Major League Ultimate Faces Questions After Dropping Two Teams

The logo of Major League Ultimate, the new professional Ultimate league.Late Monday night, Major League Ultimate launched their team websites and made a number of announcements pertaining to staff, stadiums, and the upcoming season. However, questions remain about the ability of the nascent league to get off the ground by their scheduled start date, April 20.

MLU President and Commissioner Jeff Snader recorded an interview early this week that announced that the league would be dropping two of its planned 10 teams — New Jersey and San Jose — for at least the 2013 season.

“We picked all the markets that we wanted to run and we listed those out on our website,” said Vice President Nic Darling. “In the end, when we were picking the schedule of our season and the length of the time we wanted the season to run, we wanted to have the strongest schedule we could and that included the 8 teams that will play this season. We felt it was better for the league and the fan experience to have one team in the Bay Area. It was a similar thing in Jersey, with a New York team and a Philly team. We felt it was stronger in the first year to allow teams just to focus on those two teams.”

“While it wasn’t something that we publicized, there was always flexibility in our scheduling,” he added.

Notably, New Jersey has an American Ultimate Disc League team that will begin play this year. They held very early combines and signed players well before the MLU was in a position to really begin recruiting. This may have played a role in the decision to drop New Jersey this season.

“I think the AUDL team that’s running in Jersey will provide a baseline of understanding about that Jersey market,” said Nic Darling. He did not commit to saying that the MLU would have a team there or in San Jose in 2014, but did note, “Those are markets that we think are very, very strong for ultimate and that’s why we have them there in the first place.”

Earlier today, the Connecticut Constitution — owned by Bryan Ricci, the Chief Financial Officer of the MLU — announced that they will not be playing in the MLU this year. “Professional ultimate and professional sports are something that can have a home in Connecticut, but as yet, our tireless efforts to make that a reality in 2013 have been unsuccessful,” Ricci wrote in a statement.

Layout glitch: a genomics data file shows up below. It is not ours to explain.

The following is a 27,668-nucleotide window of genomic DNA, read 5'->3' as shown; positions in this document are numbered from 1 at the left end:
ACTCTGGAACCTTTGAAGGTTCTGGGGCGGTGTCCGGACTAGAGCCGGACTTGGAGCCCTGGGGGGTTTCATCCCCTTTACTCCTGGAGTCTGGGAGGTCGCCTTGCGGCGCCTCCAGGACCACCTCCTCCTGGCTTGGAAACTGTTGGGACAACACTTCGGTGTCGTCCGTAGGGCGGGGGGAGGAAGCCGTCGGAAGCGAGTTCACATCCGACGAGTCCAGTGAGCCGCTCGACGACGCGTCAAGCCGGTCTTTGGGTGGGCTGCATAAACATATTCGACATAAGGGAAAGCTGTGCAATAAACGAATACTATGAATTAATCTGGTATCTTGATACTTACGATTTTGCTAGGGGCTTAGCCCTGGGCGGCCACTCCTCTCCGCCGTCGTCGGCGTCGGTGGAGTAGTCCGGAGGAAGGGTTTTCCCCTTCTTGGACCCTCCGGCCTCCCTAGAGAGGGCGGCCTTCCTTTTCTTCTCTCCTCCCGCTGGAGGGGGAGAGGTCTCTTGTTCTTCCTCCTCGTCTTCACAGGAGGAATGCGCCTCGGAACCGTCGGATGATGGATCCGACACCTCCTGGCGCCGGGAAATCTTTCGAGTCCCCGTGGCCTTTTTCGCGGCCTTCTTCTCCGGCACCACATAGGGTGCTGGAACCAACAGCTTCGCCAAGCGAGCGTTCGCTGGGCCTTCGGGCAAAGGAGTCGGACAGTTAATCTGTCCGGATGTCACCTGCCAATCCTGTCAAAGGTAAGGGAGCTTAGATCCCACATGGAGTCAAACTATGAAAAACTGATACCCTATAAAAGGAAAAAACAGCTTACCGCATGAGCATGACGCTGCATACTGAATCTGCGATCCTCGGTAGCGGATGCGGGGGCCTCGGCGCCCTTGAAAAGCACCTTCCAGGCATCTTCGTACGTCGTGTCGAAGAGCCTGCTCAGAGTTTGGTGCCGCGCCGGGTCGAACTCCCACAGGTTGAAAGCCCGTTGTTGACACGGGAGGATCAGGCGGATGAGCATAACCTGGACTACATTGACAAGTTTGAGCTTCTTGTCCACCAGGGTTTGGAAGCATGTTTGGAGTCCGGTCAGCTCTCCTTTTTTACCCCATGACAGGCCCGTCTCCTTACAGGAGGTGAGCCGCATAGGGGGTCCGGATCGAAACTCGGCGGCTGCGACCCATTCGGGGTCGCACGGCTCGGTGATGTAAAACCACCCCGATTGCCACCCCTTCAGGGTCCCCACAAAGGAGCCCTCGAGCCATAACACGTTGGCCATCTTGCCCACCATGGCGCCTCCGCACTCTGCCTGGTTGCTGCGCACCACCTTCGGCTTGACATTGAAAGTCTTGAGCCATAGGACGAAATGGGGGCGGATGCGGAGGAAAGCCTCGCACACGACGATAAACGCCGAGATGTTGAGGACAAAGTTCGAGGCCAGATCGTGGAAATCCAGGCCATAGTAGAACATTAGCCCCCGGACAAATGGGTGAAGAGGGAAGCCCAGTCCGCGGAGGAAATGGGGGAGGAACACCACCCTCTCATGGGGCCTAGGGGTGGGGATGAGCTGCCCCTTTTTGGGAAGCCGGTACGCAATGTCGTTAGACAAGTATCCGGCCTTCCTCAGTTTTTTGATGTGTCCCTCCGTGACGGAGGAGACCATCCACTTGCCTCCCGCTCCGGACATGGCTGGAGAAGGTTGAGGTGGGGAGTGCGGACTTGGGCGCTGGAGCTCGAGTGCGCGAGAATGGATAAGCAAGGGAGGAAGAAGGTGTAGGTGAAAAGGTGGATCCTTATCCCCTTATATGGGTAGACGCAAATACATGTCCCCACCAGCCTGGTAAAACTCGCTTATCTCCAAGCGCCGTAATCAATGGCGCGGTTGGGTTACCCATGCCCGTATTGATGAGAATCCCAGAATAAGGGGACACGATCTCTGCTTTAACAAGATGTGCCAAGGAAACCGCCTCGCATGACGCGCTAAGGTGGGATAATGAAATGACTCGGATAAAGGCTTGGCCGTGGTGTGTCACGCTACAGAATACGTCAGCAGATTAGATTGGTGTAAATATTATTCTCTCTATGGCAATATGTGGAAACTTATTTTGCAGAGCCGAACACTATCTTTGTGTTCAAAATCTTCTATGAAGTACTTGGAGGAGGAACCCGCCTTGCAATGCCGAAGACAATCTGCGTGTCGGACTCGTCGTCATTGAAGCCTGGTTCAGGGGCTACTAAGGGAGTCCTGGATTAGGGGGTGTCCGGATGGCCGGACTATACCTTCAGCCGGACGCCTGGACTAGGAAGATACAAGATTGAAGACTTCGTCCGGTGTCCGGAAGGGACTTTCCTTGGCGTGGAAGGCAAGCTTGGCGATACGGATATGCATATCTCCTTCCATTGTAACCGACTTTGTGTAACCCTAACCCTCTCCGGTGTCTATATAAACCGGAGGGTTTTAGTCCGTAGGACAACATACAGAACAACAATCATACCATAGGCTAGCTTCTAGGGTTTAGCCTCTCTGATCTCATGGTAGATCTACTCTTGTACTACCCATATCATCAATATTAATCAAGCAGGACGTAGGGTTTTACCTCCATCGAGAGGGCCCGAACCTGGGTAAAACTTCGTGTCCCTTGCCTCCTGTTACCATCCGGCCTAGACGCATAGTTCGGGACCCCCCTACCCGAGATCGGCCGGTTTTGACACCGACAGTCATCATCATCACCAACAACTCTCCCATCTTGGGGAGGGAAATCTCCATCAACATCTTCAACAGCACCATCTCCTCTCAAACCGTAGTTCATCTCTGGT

Conversations with Ricci and others involved in the Constitution organization made clear that the team will remain its own entity, and does not have any association with the MLU’s New York Rumble team.

When asked why the MLU won’t be involving the Constitution this year (a widely anticipated move), Darling said, “It’s just based on market choice. We don’t know where the future’s going to take us or whether one day the Constitution will be an MLU team.”

The league also announced its schedule, which runs from April 20 through the second weekend in July. There will be 40 regular season games (down from an originally announced 60). The schedule was designed to avoid significant overlap with the club season.

“The schedule respects the players and it makes the decision to play in the MLU a little bit easier,” said Nic Darling.

MLU executives have been meeting with elite club players (they were in New York talking with PoNY last week) in their home markets to sell them on the idea of playing in their league. The structure of the season is explicitly designed to accommodate those players.

They have also been inquiring in New York — and presumably other markets — about General Managers. John Korber, the Constitution’s GM, was contacted yesterday by Skip Sewell, the MLU’s Creative Director, about becoming the GM for the Rumble. Korber said he would think about it, but that it would depend a lot on the fate of the Constitution.

So far, the league has announced just three GMs — Max Vitali in Seattle, David Kucherlapati in Boston, and Nathan Schorsch in Portland. They’ve also announced they have stadiums confirmed in Vancouver and San Francisco.

Because of the limited amount of information released about teams and, to date, no discussion of investors, rumors have been swirling about the MLU’s ability to even have a season in 2013. Darling disputes any idea that there is trouble.

“I think part of the reason the rumor mill has been going is that we are inclined to be careful with releasing information so we are in a position where we are not overpromising,” he said. “We’re funded for our 2013 season, but we’re still open and interested in talking to investors.”

When pressed about which markets have been sold, Darling declined to comment. I asked him if there was a chance there would not be a 2013 season. “Not a chance,” he said. “Not even the slightest chance. 100% there will be a season in 2013.”

He did encourage investors interested in being involved, whether as individuals or in groups, to contact the league, even if they aren’t interested in managing a particular market. “I want to stress that this is not a matter of having it affect our season in 2013,” he added.

In an interview in November, Darling said, “We have several investors who are interested in providing the pickup funding for a team or two that don’t get picked up in the first year.” These investors could help shore up any shortfall that exists.

Darling declined to speak about the league’s budget, which, considering that two markets have been removed for the upcoming season, is likely down from the originally announced $1.25 million.

Perhaps a bigger concern for the league, however, are the logistical challenges facing them. With just over three months until opening day, it will be a race to get GMs, staff, stadiums, players, and local marketing all set in time.

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